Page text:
commandlinefu.com is the place to record those command-line gems that you return to again and again.
Delete that bloated snippets file you've been using and share your personal repository with the world. That way others can gain from your CLI wisdom and you from theirs too. All commands can be commented on, discussed and voted up or down.
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Every new command is wrapped in a tweet and posted to Twitter. Following the stream is a great way of staying abreast of the latest commands. For the more discerning, there are Twitter accounts for commands that get a minimum of 3 and 10 votes - that way only the great commands get tweeted.
Use your favourite RSS aggregator to stay in touch with the latest commands. There are feeds mirroring the 3 Twitter streams as well as for virtually every other subset (users, tags, functions,…):
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Wow, didn't really expect you to read this far down. The latest iteration of the site is in open beta. It's a gentle open beta-- not in prime-time just yet. It's being hosted over at UpGuard (link) and you are more than welcome to give it a shot. Couple things:
tired of opening tabs and fill in search forms by hand? just pipe the search terms you need into this surfraw loop. you can use any browser you have installed, but a graphical browser with a tabbed interface will come in handy. surfraw can be found here:
This command should be copy-pasted in Windows, but very similar one will work on Linux.
It uses wget and sed.
You can use sshpass command to provide password for ssh based login. sshpass is a utility designed for running ssh using the mode referred to as "keyboard-interactive" password authentication, but in non-interactive mode.
For this example, all files in the current directory that end in '.xml.skippy' will have the '.skippy' removed from their names.
Prints out the version of exim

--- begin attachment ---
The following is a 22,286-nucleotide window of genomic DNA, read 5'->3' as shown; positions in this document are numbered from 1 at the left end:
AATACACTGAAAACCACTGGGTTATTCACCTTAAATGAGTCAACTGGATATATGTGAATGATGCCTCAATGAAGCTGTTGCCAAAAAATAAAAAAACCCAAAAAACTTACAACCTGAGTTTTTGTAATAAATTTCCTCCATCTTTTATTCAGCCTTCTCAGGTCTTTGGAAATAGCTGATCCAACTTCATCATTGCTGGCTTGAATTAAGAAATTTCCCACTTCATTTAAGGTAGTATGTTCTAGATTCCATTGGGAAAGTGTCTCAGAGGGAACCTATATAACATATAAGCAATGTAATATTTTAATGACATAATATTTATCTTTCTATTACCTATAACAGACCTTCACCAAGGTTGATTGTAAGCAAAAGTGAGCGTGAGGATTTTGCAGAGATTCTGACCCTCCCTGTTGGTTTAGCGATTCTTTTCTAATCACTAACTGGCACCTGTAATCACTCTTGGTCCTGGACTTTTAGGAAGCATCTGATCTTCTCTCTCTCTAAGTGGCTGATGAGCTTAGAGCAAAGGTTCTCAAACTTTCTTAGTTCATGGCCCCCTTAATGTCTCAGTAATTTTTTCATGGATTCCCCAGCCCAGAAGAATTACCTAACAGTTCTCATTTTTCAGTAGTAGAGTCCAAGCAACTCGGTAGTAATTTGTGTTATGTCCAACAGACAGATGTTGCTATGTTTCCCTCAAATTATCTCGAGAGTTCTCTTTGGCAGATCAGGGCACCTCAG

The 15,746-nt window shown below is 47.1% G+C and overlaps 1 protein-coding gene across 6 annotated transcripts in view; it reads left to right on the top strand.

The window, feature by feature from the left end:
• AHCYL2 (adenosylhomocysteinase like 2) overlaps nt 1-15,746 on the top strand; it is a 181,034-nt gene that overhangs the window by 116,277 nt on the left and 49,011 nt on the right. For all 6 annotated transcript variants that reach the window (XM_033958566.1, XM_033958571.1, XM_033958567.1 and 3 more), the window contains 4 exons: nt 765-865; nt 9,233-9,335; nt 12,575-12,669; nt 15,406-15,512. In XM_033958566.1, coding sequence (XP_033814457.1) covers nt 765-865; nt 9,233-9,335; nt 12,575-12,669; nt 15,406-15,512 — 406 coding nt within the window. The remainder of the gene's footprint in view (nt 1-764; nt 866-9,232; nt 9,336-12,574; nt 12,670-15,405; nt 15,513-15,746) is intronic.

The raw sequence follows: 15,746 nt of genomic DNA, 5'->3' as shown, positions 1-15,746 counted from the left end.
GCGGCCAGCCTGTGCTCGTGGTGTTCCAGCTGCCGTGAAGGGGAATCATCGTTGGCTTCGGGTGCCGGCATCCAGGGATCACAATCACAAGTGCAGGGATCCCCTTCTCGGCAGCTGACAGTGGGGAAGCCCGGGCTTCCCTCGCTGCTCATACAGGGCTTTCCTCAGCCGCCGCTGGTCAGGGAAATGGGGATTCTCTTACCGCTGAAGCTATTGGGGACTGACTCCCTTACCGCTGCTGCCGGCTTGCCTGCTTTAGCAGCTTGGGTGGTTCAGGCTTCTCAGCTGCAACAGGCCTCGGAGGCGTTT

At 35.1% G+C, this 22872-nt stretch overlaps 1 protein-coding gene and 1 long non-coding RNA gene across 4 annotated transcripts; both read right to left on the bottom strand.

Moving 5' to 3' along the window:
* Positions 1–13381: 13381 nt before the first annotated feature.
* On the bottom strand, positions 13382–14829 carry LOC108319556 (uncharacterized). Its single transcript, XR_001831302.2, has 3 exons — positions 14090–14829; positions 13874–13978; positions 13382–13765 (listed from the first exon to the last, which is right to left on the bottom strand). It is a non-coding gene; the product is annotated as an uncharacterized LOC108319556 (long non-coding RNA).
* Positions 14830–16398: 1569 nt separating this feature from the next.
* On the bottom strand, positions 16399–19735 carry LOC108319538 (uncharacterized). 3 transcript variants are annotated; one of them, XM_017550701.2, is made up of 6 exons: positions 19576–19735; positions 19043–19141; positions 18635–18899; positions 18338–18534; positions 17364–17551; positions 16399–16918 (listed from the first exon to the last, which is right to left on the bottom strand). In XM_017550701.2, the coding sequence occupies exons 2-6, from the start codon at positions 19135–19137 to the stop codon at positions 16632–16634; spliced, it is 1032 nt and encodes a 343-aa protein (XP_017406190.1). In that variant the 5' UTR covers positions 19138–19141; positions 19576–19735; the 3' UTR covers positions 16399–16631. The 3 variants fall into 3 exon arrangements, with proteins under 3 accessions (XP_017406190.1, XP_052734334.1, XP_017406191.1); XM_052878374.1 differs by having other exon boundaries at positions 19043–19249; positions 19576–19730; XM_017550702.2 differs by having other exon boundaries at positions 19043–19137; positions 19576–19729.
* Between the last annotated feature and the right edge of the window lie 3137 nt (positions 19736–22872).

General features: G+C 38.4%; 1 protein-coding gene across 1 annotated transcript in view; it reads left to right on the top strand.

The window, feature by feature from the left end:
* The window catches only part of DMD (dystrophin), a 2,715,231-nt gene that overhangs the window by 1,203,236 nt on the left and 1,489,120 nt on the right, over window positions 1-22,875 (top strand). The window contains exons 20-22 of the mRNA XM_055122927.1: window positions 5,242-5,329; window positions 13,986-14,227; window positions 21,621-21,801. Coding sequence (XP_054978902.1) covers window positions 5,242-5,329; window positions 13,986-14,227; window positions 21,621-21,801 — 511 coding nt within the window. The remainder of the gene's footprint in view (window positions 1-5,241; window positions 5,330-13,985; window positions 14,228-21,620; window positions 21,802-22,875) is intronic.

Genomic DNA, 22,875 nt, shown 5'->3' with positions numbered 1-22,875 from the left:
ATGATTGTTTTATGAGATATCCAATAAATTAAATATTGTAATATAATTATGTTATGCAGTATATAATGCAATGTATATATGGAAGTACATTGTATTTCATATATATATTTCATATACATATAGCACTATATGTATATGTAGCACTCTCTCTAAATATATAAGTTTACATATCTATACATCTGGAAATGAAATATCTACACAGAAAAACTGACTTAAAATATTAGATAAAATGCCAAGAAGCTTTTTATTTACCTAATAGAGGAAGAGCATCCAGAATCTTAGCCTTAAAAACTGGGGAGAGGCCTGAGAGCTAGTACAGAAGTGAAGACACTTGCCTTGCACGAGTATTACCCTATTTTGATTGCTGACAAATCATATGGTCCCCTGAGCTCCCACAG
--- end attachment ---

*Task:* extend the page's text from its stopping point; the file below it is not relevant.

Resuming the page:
Reads n lines from stdin and puts the contents in a variable. Yes, I know the read command and its options, but find this logical even for one line.
Try it this way...
The "-k" flag will tell wget to convert links for local browsing; it works with mirroring (ie with "-r") or single-file downloads.
I used this to mass install a lot of perl stuff. Threw it together because I was feeling *especially* lazy. The 'perl' and the 'module' can be replaced with whatever you like.
remove files with access time older than a given date.
If you want to remove files with a given modification time replace %A@ with %T@. Use %C@ for the modification time.
The time is expressed in epoc but is easy to use any other format.
This may seem like a long command, but it is great for making sure all file permissions are kept in tact. What it is doing is streaming the files in a sub-shell and then untarring them in the target directory. Please note that the -z command should not be used for local files and no perfomance increase will be visible as overhead processing (CPU) will be evident, and will slow down the copy.
You also may keep simple with, but you don't have the progress info:
cp -rpf /some/directory /other/path
Remove dashes, also validates if it's a valid UUID (in contrast to simple string-replacement)
Deletes files older than "n" minutes ago. Note the plus sign before the n is important and means "greater than n". This is more precise than atime, since atime is specified in units of days. NOTE that you can use amin/atime, mmin/mtime, and cmin/ctime for access, modification, and change times, respectively. Also, using -delete is faster than piping to xargs, since no piping is needed.
If your site is struck with the white screen of death you can find the syntax error quickly with php lint
You want bash to keep running the command until it is successful (until the exit code is 0). Give a dummy command, which sets the exit code to 1 then keep running your command until it exits cleanly